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In absence of grant, Bluffton to pay for demolition of three blighted buildings

Bluffton will have to use its own money to demolish three blighted buildings after state officials rejected the lowest bid for the work, making expected grant money unavailable.

The town estimates the demolitions -- at 134 Simmonsville Lane, 18 Dubois Lane and the town's old buildings and grounds facility at 67 Lawrence Street -- will cost $15,000, facilities director Tammy Malone said in an email Friday.

Since the grant money initially was expected to cover the cost, the town didn't budget for the projects.

Now, the money must come from the town's Growth Management budget, according to a Thursday email from town manager Anthony Barrett. He said the town expects to save some money by combining the work into one project rather than seeking separate bids on the three.

Officials had intended to use part of a $727,940 federal Neighborhood Stabilization Program grantfor the work.

But the state's housing authority, which must approve use of the money, rejected the low bid.

In addition, the grant money had to be earmaked for approved projects by Aug. 27.

The town was not informed of that deadline until Aug. 12 and did not have time to complete another bidding process, according to assistant town manager Marc Orlando.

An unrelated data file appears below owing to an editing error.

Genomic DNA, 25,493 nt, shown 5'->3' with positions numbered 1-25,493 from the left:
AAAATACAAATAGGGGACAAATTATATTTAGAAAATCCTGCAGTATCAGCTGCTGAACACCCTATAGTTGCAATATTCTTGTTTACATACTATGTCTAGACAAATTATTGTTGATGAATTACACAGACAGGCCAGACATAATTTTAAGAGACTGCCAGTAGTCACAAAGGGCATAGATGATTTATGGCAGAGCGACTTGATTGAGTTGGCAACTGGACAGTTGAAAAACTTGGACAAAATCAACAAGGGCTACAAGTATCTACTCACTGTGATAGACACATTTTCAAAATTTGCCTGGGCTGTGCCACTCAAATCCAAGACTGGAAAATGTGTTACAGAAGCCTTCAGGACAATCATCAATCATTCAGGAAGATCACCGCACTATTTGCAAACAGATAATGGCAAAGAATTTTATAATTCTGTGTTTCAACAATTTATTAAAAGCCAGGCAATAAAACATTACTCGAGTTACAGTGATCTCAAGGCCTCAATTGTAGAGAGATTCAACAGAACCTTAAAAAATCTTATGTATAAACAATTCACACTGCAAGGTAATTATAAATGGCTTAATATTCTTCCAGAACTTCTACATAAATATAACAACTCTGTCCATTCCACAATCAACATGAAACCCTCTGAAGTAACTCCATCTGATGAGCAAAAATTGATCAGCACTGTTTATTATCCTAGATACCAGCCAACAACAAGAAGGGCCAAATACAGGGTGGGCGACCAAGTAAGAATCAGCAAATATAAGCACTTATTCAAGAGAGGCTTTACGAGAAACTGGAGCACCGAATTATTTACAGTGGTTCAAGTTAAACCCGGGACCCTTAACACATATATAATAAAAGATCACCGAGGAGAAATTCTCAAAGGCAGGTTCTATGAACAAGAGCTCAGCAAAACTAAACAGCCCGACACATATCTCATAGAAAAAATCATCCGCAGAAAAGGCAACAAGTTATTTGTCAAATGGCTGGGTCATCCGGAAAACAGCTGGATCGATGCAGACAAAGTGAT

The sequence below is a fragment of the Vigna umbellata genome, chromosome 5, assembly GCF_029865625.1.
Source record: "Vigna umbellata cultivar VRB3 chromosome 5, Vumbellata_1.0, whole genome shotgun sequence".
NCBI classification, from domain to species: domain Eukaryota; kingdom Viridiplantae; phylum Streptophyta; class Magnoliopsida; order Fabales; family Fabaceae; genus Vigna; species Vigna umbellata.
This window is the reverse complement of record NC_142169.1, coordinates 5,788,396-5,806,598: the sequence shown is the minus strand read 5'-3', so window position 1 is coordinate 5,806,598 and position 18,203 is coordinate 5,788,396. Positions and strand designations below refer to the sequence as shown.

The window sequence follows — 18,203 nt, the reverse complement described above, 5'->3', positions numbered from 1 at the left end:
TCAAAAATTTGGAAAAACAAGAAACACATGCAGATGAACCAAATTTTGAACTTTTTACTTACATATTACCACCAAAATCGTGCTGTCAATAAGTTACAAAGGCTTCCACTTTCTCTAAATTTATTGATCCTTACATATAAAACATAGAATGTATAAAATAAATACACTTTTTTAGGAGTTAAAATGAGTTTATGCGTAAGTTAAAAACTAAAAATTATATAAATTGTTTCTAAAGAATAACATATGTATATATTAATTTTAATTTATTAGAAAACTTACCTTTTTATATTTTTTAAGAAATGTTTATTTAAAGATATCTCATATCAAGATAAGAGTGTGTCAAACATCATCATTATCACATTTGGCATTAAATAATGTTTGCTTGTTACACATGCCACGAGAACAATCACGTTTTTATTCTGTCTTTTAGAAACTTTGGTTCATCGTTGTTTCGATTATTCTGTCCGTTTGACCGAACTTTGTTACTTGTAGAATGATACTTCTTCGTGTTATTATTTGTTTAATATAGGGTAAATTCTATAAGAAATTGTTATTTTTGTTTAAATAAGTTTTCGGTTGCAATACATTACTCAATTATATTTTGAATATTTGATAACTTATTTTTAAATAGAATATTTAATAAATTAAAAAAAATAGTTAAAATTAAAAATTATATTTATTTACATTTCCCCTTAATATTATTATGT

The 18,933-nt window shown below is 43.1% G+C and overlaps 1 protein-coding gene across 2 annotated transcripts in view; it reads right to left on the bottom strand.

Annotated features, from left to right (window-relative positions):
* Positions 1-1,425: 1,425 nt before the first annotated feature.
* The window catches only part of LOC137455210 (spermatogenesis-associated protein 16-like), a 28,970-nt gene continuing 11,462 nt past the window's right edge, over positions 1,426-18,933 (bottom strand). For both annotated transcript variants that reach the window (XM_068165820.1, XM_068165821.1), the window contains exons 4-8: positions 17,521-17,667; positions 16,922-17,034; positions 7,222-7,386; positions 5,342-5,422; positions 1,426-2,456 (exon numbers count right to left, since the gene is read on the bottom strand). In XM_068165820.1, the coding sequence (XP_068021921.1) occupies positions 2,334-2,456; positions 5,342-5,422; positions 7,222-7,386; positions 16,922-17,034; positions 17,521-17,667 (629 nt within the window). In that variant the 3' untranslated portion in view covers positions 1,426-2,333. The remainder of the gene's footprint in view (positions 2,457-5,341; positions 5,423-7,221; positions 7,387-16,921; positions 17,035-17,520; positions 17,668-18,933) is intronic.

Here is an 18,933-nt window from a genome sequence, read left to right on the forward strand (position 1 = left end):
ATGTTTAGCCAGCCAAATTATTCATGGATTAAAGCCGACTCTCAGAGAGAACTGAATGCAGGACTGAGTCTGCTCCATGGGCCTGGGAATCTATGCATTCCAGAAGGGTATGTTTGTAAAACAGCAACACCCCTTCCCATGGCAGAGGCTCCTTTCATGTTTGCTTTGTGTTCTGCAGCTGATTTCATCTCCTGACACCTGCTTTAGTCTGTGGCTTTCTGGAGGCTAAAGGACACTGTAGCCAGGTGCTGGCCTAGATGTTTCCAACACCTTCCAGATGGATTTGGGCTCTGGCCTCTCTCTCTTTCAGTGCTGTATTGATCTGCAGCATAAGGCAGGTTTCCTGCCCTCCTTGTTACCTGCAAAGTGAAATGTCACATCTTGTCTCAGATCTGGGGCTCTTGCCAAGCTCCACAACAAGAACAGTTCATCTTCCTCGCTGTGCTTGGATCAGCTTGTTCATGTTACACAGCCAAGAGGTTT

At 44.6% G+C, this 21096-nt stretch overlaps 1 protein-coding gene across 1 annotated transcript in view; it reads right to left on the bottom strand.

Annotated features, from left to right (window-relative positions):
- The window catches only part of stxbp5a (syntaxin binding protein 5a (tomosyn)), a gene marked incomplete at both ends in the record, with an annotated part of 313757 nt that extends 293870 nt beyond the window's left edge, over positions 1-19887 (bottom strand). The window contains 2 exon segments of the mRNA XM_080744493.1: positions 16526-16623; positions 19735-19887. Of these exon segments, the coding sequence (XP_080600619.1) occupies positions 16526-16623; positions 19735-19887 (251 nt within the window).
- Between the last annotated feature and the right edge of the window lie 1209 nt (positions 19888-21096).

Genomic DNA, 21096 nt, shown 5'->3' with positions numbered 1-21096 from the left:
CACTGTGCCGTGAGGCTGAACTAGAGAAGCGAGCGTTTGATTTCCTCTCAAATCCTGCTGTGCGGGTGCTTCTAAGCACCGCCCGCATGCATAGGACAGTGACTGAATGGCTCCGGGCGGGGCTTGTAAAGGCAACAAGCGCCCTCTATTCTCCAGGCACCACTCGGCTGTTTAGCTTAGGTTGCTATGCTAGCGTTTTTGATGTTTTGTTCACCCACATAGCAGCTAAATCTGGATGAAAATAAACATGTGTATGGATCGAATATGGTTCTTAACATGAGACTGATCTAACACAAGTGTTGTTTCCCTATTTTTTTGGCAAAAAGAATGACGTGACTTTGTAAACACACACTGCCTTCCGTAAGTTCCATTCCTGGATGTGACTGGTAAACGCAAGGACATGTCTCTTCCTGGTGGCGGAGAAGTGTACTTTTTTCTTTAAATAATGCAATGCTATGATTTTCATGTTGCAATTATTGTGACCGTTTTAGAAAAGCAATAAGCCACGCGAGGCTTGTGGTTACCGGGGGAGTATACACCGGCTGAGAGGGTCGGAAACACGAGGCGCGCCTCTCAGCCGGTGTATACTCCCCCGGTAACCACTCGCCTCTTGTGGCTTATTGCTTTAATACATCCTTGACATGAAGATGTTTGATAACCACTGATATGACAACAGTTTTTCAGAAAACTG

Attempts to reach State Housing Finance and Development Authority officials Friday were unsuccessful.

Town staff intends to continue the demolitions at the direction of the Affordable Housing Subcommittee.

A request for contractor bids for the work will be posted on the town'swebsite Monday, according to Malone.The town has demolished 10 vacant, blighted structures and cleaned up several tons of barrels, tires, trash and other debris from six properties using the grant, according to Orlando.

Sharon Brown, who sat on the advisory committee for the Buck Island/Simmonsville roads neighborhood plan, cited the targeted Simmonsville property at last month's Town Council meeting.

"Safety is the first concern in that particular spot," she said. "A child could get lost in there and you'd never know."

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